1) March retail sales were up 8.6% from the low a year earlier. However, this was still 3.6% below the peak sales in May 2008, almost two years ago. Moreover, sales are still slightly below the level reached back in December 2006, over three years earlier. Over the last 43 years retail sales had hardly ever gone down at all, even in recessions.

2) March industrial production (IP) was up 6.1% from the June trough, but was still down 9.1% from the top December 2007. At its current level IP is still where it was over 10 years ago in December 1999. Never since the depression in the 1930s has IP failed to exceed a level established 10 years earli…

Where's the Goldman Sachs That I Used to Know?

by James B. Stewart

"Surreal" was the word Goldman Sachs Group's (NYSE: GS - News) Fabrice Tourre used to describe a meeting in which the firm of hedge-fund billionaire John Paulson discussed with an investor a portfolio of mortgage-backed securities it eventually planned to short. That Goldman Sachs, a name once synonymous with professionalism and integrity, now stands accused by the Securities and Exchange Commission of fraud also might be deemed surreal.

It's hard to imagine the damage that these developments have done already to Goldman Sachs's reputation. The company has always maintained a public position that the business of investment banking depends on trust, integrity and putting clients' interests first.

Whether those clients remain loyal to Goldman, and whether the firm can attract new ones, remain to be seen. Investors' reaction to the news was swift and negative: Goldman shares closed down 13% Friday after the SEC filed its suit. Goldman says i…

Why Even Bernanke Sees Trouble Ahead

Simon Maierhofer

Just as you can't be a motivational speaker with a constant frown, you can't be the Fed President without being a 'glass half full' kind of guy. Ben Bernanke fits the bill well.

In 2005, Mr. Bernanke said that a housing bubble was a 'pretty unlikely possibility.' His judgment echoed Mr. Greenspan's assessment given in 2004 that the rise in home values was 'not enough in our judgment to raise major concerns.'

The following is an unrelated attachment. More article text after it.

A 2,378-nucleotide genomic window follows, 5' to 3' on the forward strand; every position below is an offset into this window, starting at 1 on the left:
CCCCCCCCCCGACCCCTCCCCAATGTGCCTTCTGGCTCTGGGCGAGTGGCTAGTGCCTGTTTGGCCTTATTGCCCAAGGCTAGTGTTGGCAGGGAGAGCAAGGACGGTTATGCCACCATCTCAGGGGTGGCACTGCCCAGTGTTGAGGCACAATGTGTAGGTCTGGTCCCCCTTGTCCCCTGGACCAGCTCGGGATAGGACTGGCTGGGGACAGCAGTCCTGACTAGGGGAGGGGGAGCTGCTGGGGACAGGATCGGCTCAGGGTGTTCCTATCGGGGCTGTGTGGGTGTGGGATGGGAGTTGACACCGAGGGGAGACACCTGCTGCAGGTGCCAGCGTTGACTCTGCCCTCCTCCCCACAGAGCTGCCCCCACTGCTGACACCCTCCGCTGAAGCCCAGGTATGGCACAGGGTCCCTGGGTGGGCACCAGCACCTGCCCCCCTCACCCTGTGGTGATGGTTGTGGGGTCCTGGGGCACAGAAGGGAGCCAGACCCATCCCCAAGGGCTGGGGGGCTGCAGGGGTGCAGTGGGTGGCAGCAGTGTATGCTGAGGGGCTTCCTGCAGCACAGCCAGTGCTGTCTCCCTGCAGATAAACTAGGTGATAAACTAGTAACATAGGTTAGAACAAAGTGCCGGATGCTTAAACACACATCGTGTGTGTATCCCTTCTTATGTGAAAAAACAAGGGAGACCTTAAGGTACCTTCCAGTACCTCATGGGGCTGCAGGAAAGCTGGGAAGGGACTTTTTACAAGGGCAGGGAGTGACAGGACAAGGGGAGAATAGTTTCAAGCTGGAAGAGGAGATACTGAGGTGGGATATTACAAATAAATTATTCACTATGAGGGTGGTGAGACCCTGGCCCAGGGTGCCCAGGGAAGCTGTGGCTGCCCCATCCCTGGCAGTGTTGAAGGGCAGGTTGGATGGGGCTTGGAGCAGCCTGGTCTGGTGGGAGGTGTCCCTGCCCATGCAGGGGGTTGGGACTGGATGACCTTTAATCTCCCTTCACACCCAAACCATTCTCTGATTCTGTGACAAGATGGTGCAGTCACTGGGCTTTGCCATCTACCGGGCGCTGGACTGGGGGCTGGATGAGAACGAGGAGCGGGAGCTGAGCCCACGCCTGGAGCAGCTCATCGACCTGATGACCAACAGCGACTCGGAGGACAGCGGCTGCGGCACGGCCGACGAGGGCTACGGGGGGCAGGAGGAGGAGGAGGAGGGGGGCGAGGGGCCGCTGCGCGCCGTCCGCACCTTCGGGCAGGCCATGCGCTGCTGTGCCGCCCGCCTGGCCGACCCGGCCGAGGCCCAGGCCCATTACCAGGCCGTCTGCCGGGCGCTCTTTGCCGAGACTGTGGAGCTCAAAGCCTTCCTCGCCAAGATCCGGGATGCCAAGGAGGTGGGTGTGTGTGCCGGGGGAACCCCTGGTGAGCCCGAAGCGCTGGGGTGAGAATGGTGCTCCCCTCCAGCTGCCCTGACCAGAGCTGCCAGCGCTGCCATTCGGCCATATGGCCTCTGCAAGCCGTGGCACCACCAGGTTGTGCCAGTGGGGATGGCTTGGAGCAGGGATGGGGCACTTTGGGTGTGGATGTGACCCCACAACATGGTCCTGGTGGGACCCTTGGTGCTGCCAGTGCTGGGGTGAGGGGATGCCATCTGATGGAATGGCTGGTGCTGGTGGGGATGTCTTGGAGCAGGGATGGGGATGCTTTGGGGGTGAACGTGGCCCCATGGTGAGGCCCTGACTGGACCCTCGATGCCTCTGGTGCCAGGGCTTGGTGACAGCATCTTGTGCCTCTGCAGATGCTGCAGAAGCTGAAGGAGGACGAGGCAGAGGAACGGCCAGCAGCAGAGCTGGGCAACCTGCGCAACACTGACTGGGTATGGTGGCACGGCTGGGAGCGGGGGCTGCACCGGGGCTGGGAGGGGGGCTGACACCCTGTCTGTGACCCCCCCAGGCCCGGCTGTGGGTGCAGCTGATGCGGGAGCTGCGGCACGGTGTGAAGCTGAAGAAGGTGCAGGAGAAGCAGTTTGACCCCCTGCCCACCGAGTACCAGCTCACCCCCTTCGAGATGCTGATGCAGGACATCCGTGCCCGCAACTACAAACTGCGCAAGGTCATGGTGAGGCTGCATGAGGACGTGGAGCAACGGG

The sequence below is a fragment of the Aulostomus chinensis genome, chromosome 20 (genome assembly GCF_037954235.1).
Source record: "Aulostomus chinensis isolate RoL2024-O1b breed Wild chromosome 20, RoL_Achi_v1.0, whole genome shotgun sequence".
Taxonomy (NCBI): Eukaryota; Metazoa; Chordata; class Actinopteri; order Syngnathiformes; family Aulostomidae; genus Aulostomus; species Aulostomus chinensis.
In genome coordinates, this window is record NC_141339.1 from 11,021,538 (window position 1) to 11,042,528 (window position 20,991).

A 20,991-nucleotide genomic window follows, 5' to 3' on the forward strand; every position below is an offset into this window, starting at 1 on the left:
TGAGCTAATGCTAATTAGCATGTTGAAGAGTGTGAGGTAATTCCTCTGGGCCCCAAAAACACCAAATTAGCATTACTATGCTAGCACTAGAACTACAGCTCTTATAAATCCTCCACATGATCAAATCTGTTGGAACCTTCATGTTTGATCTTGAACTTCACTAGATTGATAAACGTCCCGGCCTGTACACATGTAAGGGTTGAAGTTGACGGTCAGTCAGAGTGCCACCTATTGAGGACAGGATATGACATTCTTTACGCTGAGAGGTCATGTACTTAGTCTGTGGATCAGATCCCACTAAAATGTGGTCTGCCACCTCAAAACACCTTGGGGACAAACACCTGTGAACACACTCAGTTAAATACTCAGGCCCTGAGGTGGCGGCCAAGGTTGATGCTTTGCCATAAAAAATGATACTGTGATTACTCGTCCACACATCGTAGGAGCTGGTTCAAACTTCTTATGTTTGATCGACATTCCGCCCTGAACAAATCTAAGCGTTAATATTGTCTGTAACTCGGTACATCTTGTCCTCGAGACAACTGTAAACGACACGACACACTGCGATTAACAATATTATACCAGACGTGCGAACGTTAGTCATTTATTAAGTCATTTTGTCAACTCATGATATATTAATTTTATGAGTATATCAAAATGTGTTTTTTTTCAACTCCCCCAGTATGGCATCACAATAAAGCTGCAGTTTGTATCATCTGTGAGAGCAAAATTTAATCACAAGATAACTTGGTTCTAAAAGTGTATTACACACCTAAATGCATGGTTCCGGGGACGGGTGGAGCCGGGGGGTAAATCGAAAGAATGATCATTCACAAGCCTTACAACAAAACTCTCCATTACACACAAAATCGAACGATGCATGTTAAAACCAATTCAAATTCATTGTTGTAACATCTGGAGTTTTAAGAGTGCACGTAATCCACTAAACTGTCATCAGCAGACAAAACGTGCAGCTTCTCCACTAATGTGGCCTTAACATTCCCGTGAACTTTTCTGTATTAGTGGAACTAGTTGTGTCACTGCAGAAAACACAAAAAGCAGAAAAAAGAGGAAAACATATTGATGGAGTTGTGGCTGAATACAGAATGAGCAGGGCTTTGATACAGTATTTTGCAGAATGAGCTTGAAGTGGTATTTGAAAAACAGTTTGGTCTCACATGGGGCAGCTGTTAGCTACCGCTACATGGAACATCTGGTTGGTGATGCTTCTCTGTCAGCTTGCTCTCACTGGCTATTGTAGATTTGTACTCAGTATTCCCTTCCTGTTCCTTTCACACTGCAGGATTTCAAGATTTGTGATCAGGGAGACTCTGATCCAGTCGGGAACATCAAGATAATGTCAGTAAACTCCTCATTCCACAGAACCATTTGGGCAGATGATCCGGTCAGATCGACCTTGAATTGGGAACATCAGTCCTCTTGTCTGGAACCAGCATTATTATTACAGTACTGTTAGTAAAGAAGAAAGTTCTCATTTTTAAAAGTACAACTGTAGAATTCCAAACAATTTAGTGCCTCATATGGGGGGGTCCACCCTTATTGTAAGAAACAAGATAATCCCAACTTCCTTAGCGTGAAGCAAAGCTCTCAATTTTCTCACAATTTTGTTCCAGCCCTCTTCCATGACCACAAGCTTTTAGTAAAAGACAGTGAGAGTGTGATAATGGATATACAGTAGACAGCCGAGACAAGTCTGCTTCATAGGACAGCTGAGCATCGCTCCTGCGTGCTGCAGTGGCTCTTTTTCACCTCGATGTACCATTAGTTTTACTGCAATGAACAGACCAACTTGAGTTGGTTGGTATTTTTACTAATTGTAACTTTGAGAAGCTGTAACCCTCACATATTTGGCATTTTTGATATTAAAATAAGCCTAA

Even in 2007, Bernanke went on record to state that the Fed 'does not expect significant spillovers from the subprime market to the rest of the economy.'

I am not sure what Mr. Bernanke considers a significant spill, but what we got is more than your average Bounty paper towel can mop up.

According to Bernanke's assessment we are at the tail end of a minor spill, or are we?

Some of the comments made at the last Fed meeting certainly leave much room for concern. And when even Bernanke's outlook is less than rosy, ther…

Don't Let This Mistake Weigh You Down

By Dan Caplinger

Say I gave you a choice between two stocks. Which would you pick?

* One has seen its share price more than double over the past 12 months.
* The other is down an average of 27% per year since April 2008.

The average investor would probably chase performance and go with the winning stock. Contrarian readers would see that that was the obvious pick and go the other way, arguing that the falling stock could possibly be a better value.

But actually, it's a trick question. Both choices refer to the same investment, Bank of America (NYSE: BAC), which has obviously seen a lot of movement both up and down since the beginning of the mortgage meltdown.

Weighing anchor
When you focus on a particular stock price or some other financial metric, you're doing something known as anchoring. Anchoring is a behavioral response to the seemingly random fluctuations of stock prices. In an effort to impose some order on those movements, we latch onto a specific point of reference,…

The great debate: Are stocks pricey?

By Carla Fried

(Money Magazine) -- Equities have soared more than 70% since last March, but they're still down 25% from their 2007 peak. Does that mean stocks are trading at a bargain, or has the recent rally made the market frothy again?

Well, that's at the center of a raging debate on Wall Street.

In one corner you have Yale economist Robert Shiller, who popularized a method of calculating the market's price/earnings ratio -- the most common gauge of valuing stocks -- using 10 years of historical, inflation-adjusted earnings.

Using this system, Shiller famously predicted the bursting of the tech bubble in the late 1990s.

Today the Shiller P/E says the market is less than half as expensive as it was back then. But at 21, this trusted gauge is signaling that stocks are again overvalued -- by as much as 30% -- after last year's stunning rise. And if history is any guide, this means there's a decent chance equities will deliver subpar annual gains of less than 4%, after …

Economic recovery

Strong Indications...
The Organization for Economic Cooperation and Development (OECD) released its monthly report on composite leading indicators (CLIs) for February, 2010. The CLI came in at 103.57, continuing a streak of higher readings since the bottom of the CLI in early 2009. The OECD noted the strongest readings in the United States and Japan, with weakness in France and Italy.

The purpose of a leading indicator series, as the name suggests, is to give an early sign of a turn in the economic cycle. The OECD said that the CLI usually turns up six to nine months before the economy itself turns up. Although this doesn't always hold true, and a turn in the economic cycle can fall outside that range, the latest data implies that we are already in a fairly strong recovery.

Railing the Competition